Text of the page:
The cover for the Kernel

If you think Tim Tebow surgically cut apart football defenses last season, watch out. Florida’s talented quarterback learned some additional skills while circumcising (!) kids in the Philippines last summer. Think UF’s center will feel a little uncomfortable this season?

The Kentucky Kernel offers a pretty impressive football preview on its website that includes terrific photos, player profiles, capsules of each SEC team, and schedules. Would have liked a more in-depth overview story. The one posted relies too much on a few sources. But, still, the capsules and other features make this a pretty solid package for readers.

The Wisconsin Badger Herald does a nice job reporting on a new trend in Big Ten football, that the spread offense is now run by nine of the 11 conference members. Derek Zetlin interviews not only Wisconsin coach Bret Bielema, but also Illinois coach Ron Zook and Purdue coach Joe Tiller, among others.

Ball State sportswriter Andrew Walker does a nice job scouting opposing teams set to face the Cardinals’ volleyball squad this weekend. The story could have offered more insights had the reporter talked with some opposing coaches, but, still, not a bad analysis piece. … The Daily News Online also posted a slide show on its football season opener last night.

Would have liked additional sources beyond an Arizona’s football coach and player in the Daily Wildcats’ ‘opponent analysis‘ posting. Sportswriters need to speak to as many coaches and players as possible to offer a clearer, deeper, and more accurate report.

The Northern Star covered a simulated football game, using EA Sports 2009. Interesting. For some reason, I could not click into the simulation itself off the website, though.

The (Duke) Chronicle offers a series of stories on its football team that addresses offense, defense and special teams. Not a bad start, but, once again, insufficient reporting hinders such stories.

Love Texas sportswriter’s first (and, apt) name: Austin. He speaks with several players about the team’s volleyball rematch with Southern Cal. But remember: school names get a singular pronoun. Texas needs ‘itself,’ not themselves.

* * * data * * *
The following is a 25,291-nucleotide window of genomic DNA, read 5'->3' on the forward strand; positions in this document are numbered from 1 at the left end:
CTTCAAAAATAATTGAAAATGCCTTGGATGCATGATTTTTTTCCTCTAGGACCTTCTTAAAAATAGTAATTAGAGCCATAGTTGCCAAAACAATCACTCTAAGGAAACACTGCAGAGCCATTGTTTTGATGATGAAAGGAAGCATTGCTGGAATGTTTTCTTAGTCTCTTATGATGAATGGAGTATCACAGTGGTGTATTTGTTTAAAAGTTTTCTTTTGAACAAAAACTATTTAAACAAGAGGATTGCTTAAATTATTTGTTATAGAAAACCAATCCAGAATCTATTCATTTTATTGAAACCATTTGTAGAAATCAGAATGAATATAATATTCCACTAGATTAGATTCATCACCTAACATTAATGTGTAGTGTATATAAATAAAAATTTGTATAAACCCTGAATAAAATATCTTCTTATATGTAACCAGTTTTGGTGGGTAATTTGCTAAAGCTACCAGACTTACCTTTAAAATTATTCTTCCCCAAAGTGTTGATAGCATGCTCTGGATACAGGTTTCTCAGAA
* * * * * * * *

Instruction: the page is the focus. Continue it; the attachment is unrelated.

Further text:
Read other college sportswriters

August 29, 2008

In order to write well, one needs to read as much as possible. If one wants to be a better sportswriter, one needs to read other writers – both professionals and one’s peers. That’s why I just added links to college newspaper sports sections so you can better access these peer stories. I will also add more professional sports sections in the coming weeks. I just started posting websites devoted to prep sports coverage down the right side as well under ‘HS Sports coverage.’ I am also compiling links of college sportswriters who are blogging on their respective schools. You can send those links to Hope this resource helps.

Check out new sportswriting resources

August 27, 2008

Need to find a information on UCLA’s tennis team? Need to find the roster for Florida State’s football team? When is Alabama’s state football championship game scheduled? I’ve added resources to this blog that enable sportswriters to research every single NCAA Division 1 sports conference and all 50 state high school sports associations. You can check out several Division 2 college conferences as well. These resources can be used by going down the right side of this blog under the headings College Sports Conferences and High School Sports Associations. In addition, check the Journalism Job section that includes regularly updated positions. Hope these additional resources help. I will continue to add new resources to this site through the school year, but feel free to make additional suggestions by emailing me at Happy reporting.

Yet another reason to learn online skills

August 26, 2008

Newspapers across the country are moving rapidly to online production, as you probably already know. Some newspapers, like the Atlanta Journal-Constitution, have imploded the traditional news structure, eliminating news and sports departments in favor of departments like ‘news and information’ and ‘enterprise,’ according to Sporting News EIC Jeff D’Alessio. The AJC is not the only newspaper re-organizing its news rooms. (Still think the Internet is a fad?) Newspapers are actively seeking reporters with new media skills.

Every college newspaper (and yearbook) should develop a sports blog that addresses individual sports or sports in general on campus. Reporters should post info daily regardless of the print publication schedule. Post all breaking news online. These sports blogs should include photos, breaking news, practice notes, and, sometimes, a short feature or profile. And make sure you include internal links within each item, something that enables readers to dig deeper into issues and news. This additional research will also make you a more informed reporter.